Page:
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Why This Matters: There are many facilities providing vital services to veterans that have been already or will be detrimentally impacted by climate change. Veterans already experience inexcusably long wait times for services and health care in some regions of the country — those should not be longer on account of climate change impacts that should have been anticipated by the agency.
VA Must Factor Climate Change Into Risk Assessments
According to the Senators’ letter, natural disasters and extreme weather events have adversely affected VA infrastructure and operations at facilities across the country in recent years, including in Louisiana, Texas, New York, Florida, Georgia, Alabama, North Carolina, Virginia, Arizona, Pennsylvania, Oklahoma, and Puerto Rico. As the Senators explained in their letter, “VA, like all federal agencies, has finite resources and must balance competing budget priorities. However, those priorities must include adapting VA infrastructure and operations to climate risks.” The VA had significant supply and staffing issues after Hurricane Maria struck Puerto Rico in 2017. Similarly, after Hurricane Florence struck the coasts of Virginia and North Carolina in 2018, numerous VA medical sites were closed for days after the powerful storm dumped up to 30 inches of rain on some sections of the state, and some 200 patients had to be evacuated to other facilities and more than 5,000 patient appointments were canceled because of the hurricane and its aftermath.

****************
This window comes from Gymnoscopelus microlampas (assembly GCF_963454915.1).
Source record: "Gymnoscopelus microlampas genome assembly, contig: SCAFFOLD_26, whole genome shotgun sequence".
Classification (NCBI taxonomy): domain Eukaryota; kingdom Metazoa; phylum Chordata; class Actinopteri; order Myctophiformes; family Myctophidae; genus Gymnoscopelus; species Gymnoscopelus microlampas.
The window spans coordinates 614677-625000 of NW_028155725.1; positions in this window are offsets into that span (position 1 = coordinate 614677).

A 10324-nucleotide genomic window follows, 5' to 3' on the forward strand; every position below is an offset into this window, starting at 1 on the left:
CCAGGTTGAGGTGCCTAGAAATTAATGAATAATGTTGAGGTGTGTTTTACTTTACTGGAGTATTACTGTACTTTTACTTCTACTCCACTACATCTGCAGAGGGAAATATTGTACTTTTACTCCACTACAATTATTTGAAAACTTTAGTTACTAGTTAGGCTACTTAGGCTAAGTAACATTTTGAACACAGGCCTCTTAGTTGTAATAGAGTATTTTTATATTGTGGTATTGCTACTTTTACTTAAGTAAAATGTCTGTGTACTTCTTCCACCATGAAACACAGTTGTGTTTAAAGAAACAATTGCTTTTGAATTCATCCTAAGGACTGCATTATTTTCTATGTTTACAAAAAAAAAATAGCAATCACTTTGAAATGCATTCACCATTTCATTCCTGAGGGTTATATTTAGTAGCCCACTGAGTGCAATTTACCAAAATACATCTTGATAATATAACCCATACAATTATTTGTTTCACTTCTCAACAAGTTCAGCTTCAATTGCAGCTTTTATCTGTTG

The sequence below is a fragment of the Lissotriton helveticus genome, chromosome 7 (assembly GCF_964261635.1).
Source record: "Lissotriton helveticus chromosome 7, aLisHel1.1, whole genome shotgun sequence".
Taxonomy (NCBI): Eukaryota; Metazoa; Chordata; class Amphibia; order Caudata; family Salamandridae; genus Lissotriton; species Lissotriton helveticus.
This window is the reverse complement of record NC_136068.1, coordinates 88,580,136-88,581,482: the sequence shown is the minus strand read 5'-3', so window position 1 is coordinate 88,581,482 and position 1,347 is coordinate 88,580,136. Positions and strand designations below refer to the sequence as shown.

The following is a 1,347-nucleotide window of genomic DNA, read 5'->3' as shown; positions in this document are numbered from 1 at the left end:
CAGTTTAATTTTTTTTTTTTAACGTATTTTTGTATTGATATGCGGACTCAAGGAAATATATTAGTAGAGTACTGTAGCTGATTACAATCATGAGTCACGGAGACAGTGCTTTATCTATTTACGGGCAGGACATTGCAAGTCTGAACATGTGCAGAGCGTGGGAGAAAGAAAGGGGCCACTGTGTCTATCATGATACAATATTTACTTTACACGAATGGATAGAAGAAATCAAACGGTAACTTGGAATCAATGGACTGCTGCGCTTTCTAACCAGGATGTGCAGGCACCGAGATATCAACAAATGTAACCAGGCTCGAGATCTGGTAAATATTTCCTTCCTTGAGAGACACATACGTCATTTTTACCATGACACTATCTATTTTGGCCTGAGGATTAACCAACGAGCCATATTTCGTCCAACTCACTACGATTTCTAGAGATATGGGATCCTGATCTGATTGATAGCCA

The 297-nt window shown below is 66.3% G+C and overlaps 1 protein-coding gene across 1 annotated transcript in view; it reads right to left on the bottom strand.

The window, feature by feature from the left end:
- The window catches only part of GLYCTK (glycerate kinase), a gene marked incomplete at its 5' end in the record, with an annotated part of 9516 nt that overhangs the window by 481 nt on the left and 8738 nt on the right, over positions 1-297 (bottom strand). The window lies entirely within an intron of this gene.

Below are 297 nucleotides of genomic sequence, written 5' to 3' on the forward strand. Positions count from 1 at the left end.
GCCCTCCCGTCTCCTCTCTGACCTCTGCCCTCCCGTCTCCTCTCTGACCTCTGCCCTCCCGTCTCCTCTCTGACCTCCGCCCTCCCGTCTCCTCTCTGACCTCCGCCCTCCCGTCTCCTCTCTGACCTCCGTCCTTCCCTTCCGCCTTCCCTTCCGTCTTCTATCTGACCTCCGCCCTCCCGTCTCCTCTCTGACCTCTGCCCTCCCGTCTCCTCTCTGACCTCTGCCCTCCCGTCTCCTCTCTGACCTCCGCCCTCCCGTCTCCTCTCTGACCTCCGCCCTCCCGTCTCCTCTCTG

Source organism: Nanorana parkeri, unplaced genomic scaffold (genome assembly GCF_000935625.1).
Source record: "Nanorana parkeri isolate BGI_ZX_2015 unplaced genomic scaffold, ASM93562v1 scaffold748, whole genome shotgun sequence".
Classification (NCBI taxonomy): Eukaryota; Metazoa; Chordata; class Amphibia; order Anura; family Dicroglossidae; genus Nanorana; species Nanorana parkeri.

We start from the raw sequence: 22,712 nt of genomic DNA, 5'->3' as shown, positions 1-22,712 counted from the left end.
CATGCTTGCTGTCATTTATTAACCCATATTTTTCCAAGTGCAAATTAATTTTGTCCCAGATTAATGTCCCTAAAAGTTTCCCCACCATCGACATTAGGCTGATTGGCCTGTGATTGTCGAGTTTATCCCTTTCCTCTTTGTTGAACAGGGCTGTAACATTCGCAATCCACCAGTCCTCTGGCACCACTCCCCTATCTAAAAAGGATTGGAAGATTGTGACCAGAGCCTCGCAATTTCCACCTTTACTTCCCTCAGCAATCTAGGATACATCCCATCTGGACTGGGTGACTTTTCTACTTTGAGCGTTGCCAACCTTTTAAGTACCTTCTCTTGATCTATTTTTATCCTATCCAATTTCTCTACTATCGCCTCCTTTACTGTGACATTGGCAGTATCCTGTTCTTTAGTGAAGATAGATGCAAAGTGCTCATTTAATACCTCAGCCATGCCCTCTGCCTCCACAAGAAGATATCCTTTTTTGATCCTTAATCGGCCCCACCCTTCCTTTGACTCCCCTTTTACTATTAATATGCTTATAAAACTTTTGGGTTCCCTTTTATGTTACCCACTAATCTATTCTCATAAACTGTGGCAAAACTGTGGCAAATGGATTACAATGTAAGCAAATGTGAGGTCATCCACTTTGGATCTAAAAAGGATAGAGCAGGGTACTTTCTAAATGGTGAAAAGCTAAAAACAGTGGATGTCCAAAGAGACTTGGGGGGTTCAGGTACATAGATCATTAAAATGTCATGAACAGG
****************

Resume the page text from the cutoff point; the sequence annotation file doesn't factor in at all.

by Amy Lupica, ODP Staff Writer Last Thursday, Congresswoman Teresa Leger Fernández (D-NM) introduced the Orphaned Wells Cleanup and Jobs Act of 2021 which would authorize nearly $8 billion in grant funding for abandoned oil and gas well cleanup projects across the nation. Methane emissions from abandoned wells threaten to derail President Biden’s climate goals, but dozens of […]
By Josh Freed, Senior Vice President for the Climate and Energy Program, Third Way For years, climate news has offered one of the best doomscrolling fixes, up there with the pandemic and Donald Trump’s assault on democracy. But we’ve finally entered an era when the good news on climate is starting to outweigh the […]
Special Presidential Envoy on Climate (or “SPEC”) Kerry is engaging with key nations this week in the run-up to the Global Summit in two weeks. In India yesterday he met with Prime Minister Narenda Modi, who reaffirmed his government’s commitment to its Paris pledges, including increasing its non-fossil fuel power capacity to 40% and substantially boosting forest cover to reduce CO2. Kerry visits Bangladesh today.
Why This Matters: Kerry is using these visits to try to elicit elevated commitments from other major emitters — China and India.
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